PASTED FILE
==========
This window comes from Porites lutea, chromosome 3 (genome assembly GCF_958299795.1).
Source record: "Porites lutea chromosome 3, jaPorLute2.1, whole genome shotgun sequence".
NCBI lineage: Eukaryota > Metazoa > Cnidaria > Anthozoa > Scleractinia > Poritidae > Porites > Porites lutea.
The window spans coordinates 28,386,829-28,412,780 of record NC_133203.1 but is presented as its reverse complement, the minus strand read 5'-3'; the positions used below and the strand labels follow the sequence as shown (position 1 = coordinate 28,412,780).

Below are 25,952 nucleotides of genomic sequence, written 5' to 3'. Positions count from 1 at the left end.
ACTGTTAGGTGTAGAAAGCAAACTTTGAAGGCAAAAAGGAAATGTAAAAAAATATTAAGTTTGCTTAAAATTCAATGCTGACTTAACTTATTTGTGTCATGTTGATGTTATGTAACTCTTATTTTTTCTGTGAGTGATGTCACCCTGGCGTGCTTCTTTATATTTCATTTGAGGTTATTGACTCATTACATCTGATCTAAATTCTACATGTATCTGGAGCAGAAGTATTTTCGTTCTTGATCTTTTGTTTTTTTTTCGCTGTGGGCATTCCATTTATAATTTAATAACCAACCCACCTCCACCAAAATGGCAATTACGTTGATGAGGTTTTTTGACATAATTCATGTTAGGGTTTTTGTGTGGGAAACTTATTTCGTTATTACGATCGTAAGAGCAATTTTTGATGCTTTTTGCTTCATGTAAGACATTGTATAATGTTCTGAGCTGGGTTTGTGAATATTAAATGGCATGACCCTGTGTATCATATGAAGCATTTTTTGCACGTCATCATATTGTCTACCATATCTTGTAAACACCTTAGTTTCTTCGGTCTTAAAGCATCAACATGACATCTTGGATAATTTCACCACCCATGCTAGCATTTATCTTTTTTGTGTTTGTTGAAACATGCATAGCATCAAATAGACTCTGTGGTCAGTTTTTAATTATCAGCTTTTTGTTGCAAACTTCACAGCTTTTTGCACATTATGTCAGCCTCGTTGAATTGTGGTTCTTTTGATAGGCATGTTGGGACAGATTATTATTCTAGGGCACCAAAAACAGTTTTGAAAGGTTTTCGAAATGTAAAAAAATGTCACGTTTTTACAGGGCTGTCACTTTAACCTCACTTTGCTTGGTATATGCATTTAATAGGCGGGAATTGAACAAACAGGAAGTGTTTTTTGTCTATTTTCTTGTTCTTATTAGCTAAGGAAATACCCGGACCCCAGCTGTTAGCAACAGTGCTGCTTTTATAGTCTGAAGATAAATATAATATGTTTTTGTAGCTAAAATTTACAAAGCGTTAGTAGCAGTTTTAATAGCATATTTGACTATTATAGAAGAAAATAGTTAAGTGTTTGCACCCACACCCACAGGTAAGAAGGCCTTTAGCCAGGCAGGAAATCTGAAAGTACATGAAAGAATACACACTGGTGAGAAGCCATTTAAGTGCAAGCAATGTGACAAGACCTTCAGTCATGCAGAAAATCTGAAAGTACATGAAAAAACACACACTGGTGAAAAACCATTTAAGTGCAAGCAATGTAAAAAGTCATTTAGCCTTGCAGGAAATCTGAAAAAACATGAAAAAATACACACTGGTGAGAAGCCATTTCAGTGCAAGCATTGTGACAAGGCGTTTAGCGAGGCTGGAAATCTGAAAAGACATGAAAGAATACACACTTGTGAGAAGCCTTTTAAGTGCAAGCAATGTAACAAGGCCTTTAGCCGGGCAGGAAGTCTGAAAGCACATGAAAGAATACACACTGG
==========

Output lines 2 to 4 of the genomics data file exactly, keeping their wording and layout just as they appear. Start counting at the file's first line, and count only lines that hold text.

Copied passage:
Source record: "Porites lutea chromosome 3, jaPorLute2.1, whole genome shotgun sequence".
NCBI lineage: Eukaryota > Metazoa > Cnidaria > Anthozoa > Scleractinia > Poritidae > Porites > Porites lutea.
The window spans coordinates 28,386,829-28,412,780 of record NC_133203.1 but is presented as its reverse complement, the minus strand read 5'-3'; the positions used below and the strand labels follow the sequence as shown (position 1 = coordinate 28,412,780).